Police are expected to bring charges against the owner of a pet python that strangled a 2-year-old Florida girl in her crib, killing her.
A Sumter County Sheriffs employee, who is not authorized to speak about the case, told FOXNews.com that charges are coming but wouldn't elaborate because investigators still are working on the specifics. The charges likely won't be filed on Thursday.
Shaiunna Hare died early Wednesday morning after being attacked by the snake, which belonged to her mother's boyfriend and escaped from its aquarium, deputies said.
The little girl was killed by the 8-foot, 5-inch Burmese python as she slept after it got out of its tank in another room of the house, according to Sumter County Sheriffs Lt. Bobby Caruthers.
An autopsy released Thursday determined that the child died by asphyxiation.
The aquarium didn't have a lock as required by law, Caruthers told FOX News Thursday.
Jaren Ashley Hare, 21, and Shaiunna shared the central Florida home with Hare's boyfriend, 32-year-old Charles Jason Darnell, and his children.
Caruthers told FOX that Darnell may face charges for not having a permit for the python. Deputies say Darnell did not have the $100 permit required to own a python in Florida, which is a second-degree misdemeanor.
He also could be charged with child endangerment, child neglect or even manslaughter or homicide, according to Caruthers.
Darnell told investigators that he put the snake in a bag inside its aquarium Tuesday night. But when he woke up Wednesday morning, he said, the snake was gone. He found it wrapped around the girl in her crib.
Darnell stabbed the snake repeatedly to free the little girl, but the toddler already had been strangled. The snake also bit her on the head, the station reported.
He called 911 after he pried the python away from the child.
"The baby's dead!" a sobbing caller from the house screamed to a 911 dispatcher in tapes released by police. "Our stupid snake got out in the middle of the night and strangled the baby!"
Authorities did not identify the caller and removed the person's name from the recording.
"She got out of the cage last night and got into the baby's crib and strangled her to death," the caller says in the tape.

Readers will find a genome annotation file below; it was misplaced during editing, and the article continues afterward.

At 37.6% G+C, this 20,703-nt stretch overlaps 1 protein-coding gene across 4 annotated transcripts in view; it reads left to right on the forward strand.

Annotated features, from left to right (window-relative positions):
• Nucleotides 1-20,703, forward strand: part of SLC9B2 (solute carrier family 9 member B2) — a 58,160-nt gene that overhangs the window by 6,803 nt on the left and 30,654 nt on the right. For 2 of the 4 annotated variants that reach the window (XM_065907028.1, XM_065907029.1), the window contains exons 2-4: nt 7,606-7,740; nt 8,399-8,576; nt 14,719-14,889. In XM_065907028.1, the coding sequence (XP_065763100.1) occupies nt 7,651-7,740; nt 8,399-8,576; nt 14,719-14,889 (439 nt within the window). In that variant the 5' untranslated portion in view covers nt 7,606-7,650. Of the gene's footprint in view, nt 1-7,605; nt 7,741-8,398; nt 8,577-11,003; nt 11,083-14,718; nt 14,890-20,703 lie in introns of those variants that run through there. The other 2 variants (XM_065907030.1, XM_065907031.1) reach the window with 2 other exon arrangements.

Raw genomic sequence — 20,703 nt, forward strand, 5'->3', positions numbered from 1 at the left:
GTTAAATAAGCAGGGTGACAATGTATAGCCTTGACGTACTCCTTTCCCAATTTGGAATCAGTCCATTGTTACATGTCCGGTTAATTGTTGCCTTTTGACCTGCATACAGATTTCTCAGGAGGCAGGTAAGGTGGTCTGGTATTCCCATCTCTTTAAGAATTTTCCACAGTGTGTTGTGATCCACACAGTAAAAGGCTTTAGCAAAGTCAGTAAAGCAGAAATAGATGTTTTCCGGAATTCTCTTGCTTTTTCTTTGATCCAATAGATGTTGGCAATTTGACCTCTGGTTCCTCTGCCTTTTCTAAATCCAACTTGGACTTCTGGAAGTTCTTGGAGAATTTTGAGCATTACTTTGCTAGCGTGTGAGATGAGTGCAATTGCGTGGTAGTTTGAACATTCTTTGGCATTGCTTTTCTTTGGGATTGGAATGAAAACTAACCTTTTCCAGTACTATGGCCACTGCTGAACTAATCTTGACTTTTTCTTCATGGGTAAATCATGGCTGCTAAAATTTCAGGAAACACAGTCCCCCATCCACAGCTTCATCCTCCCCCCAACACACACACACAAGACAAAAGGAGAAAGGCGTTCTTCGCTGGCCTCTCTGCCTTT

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Paramedics said the little girl was dead when they arrived at 10 a.m. Wednesday at the house in Oxford, about 50 miles northwest of Orlando.
Two other children also were in the house at the time but were not hurt, according to WTVT.
The pet already had escaped once earlier that night, Caruthers told FOX News.
Authorities removed the snake Wednesday from the small house, bordered by cow pastures, after obtaining a search warrant. Once outside, the python was placed in a bag, which was put inside a dog crate. It was still alive.
Hare and Darnell were taken to the police station for questioning.
"They are very distraught," Caruthers told WTVT, adding that the two have been "very cooperative."
Florida Fish and Wildlife Conservation spokeswoman Joy Hill said the snake will be placed with someone who has a permit, pending an investigation into the girl's death.
Hill said her department is unaware of a non-venomous snake ever before killing a human in Florida.
"This could be a first for the state," she told the station.
Burmese pythons are not native to Florida, but they easily survive in the state and can reach a length of 26 feet and weigh more than 200 pounds.
Some owners have freed pythons into the wild and a population of them has taken hold in the Everglades. One killed an alligator and then burst when it tried to eat it.
Scientists also speculate a bevy of Burmese pythons escaped in 1992 from pet shops battered by Hurricane Andrew and have been reproducing since.
"It's becoming more and more of a problem, perhaps no fault of the animal, more a fault of the human," said Jorge Pino, a state wildlife commission spokesman. "People purchase these animals when they're small. When they grow, they either can't control them or release them."
George Van Horn, owner of Reptile World Serpentarium in St. Cloud, said the strangulation could have occurred because the snake felt threatened or because it thought the child was food.
"They are always operating on instinct," he said. "Even the largest person can become overpowered by a python."
FOXNews.com's Catherine Donaldson-Evans and The Associated Press contributed to this report.